Recently dead saplings at all sites showed variation in estimated time of death, supporting the theory that mortality events occurred continuously over the 3-year window and did not occur as a response to a single anomalous event (e.g. pest outbreak, extreme drought).
parameter estimation using maximum likelihood
We used maximum likelihood methods to estimate parameters and 95% support for species- and site-specific models characterizing the probability of mortality as a function of recent growth (g).
The statistical method that we used incorporates information from three sources in a likelihood function in order to estimate the most likely functional relationship between probability of mortality and recent growth, i.e. site-specific mortality rate based on a sampling of the population of live and dead individuals at a site, growth rates of ‘recently dead’ individuals (representing the last 3 years growth and thus the growth rates prior to death) and growth rates of live individuals.
We did not use the methods proposed by Wyckoff & Clark (2000) because assuming an overall mortality rate for a species and ignoring among-site variation can lead to biased estimates (R. K. Kobe, unpublished). The likelihood function that we used was
( eqn 1 )
where the first term, based on the counts of live and recently dead individuals within each study site, is the probability that D dead saplings are encountered in a total population of N individuals (D and N estimated from the sampled quadrats) where represents the mean probability or expectation of mortality (and is estimated as the denominator in the second term), m(g) is the mortality function (probability of mortality as a function of growth for an individual sapling) and h(g) is the probability density function of growth rates of all saplings at a given site.
The second term in equation 1 is the conditional probability density function of growth given that a sapling will die, based on measured growth rates leading up to the mortality of the ‘recently dead’ saplings. The third term of the likelihood function is the probability density function of growth, conditioned on the status of being live. A search algorithm is used to test different sets of parameter values in the likelihood function to obtain those that result in the highest likelihood of replicating the data set. The conditional density function of growth given that a sapling will die is detailed in Kobe et al. (1995), Kobe & Coates (1997) and Caspersen & Kobe (2001).
As in Kobe et al. (1995), we used a gamma density function to specify h(g) because the two-parameter gamma is flexible in shape and, by definition, g≥ 0. We used the Metropolis algorithm (Szymura & Barton 1986) to search for parameter values and functional forms of m(g) and parameter values of h(g) that yielded the highest likelihoods. Ninety-five per cent support intervals for all estimated parameters were estimated by inverting the likelihood ratio test (LRT) (Edwards 1992; Pacala et al. 1996).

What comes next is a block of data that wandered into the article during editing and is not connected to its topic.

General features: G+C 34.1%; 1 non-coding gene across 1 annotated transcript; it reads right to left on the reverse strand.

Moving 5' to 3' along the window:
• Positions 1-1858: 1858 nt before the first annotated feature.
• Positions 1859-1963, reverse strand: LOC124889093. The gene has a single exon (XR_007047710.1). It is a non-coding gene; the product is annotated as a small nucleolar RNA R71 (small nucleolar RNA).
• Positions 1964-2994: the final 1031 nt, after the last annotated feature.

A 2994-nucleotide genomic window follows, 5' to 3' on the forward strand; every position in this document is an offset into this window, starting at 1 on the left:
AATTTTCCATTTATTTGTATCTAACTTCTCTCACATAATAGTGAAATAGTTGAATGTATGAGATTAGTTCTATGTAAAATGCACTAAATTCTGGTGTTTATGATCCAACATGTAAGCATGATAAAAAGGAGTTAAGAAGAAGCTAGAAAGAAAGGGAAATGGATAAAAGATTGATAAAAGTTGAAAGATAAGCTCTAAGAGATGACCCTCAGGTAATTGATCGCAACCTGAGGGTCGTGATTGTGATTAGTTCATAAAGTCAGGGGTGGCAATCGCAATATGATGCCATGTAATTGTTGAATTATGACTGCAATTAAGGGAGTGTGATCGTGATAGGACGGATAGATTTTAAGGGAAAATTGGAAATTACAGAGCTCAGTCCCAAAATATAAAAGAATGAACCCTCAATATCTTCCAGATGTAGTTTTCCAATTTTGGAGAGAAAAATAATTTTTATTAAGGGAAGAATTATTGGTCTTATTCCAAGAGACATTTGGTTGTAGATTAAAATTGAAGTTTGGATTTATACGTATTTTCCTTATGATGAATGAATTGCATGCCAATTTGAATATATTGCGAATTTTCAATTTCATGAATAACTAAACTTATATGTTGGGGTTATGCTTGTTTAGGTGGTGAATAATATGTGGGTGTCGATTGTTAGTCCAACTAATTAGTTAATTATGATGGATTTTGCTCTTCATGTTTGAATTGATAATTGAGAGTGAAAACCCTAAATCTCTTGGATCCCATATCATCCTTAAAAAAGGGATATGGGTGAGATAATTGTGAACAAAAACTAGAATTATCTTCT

We used the arithmetic average of the four most recent years of growth (excluding the last ring) based on LRT comparisons of 2, 3, 4 and 5-year averages of recent growth. Previous work (Kobe et al. 1995) has also shown this to provide the highest likelihoods. We excluded the most recent growth ring to ensure that growth measurements from both live and recently dead individuals were from complete growing seasons.
We specified m(g) as the cumulative distribution function of an exponential random variable
( eqn 2 )
where A and B are parameters to be estimated from the data. Equation 2 assumes that mortality increases with lower growth rates. Although m(g) in the likelihood function could be derived analytically from density functions of growth for the live and dead individuals and mortality rate based on stem counts (Wyckoff & Clark 2000), we chose to use equation 2 instead because it is much simpler and has a more straightforward biological interpretation than the complex form of m(g) derived from growth densities. In addition, the flexibility of equation 2 makes it ideal for approximating complex relationships that are analytically derived (Wyckoff & Clark 2000), as equation 2 accommodates a wide range of functional relationships between mortality and growth.
We also tested a negative exponential model
( eqn 3 )
and simplified forms of the negative exponential and equation 2 where A or a is set equal to one. Equation 2 with A = 1 resulted in the best fits weighted by the number of parameters (LRT, P < 0.05) and thus we report results only for this model.
variation in mortality functions within and among size classes
The above methods were used to estimate parameters for species, site and size class specific mortality models. To parameterize generalized models for a species in a given size class, all three data sets for a particular species-size class combination were evaluated simultaneously. The generalized likelihood function was the product of site-specific variants of equation 2, with a mortality model [m(g)] common to all three sites. That is, each site retained its site-specific N, D, Ū and h(g), but one generalized m(g) was estimated for all three sites (Kobe 1996). We assessed empirical support for specifying one generalized mortality model per species–size class combination vs. site-specific mortality models with Akaike's information criteria corrected for small sample sizes (AICc). In general, the model with the lowest AICc has the greatest empirical support, with a difference of > 2 AICc units representing stronger empirical support for the model with the lower AICc (Burnham & Anderson 2002).
Similarly, we estimated a single mortality function for a given species across all sites and size classes (i.e. m(g) common to all sites and size classes for a given species). The generalized species models were used as a basis for comparison with size class specific models to assess empirical support for effects of size class on the functional relationship between probability of mortality and recent growth. We compared size class specific vs. generalized species models using AICc. All results are expressed in terms of ΔAICc, which is defined as the AICc of a given model minus the minimum AICc (Burnham & Anderson 2002); thus, the best supported model will have ΔAICc = 0.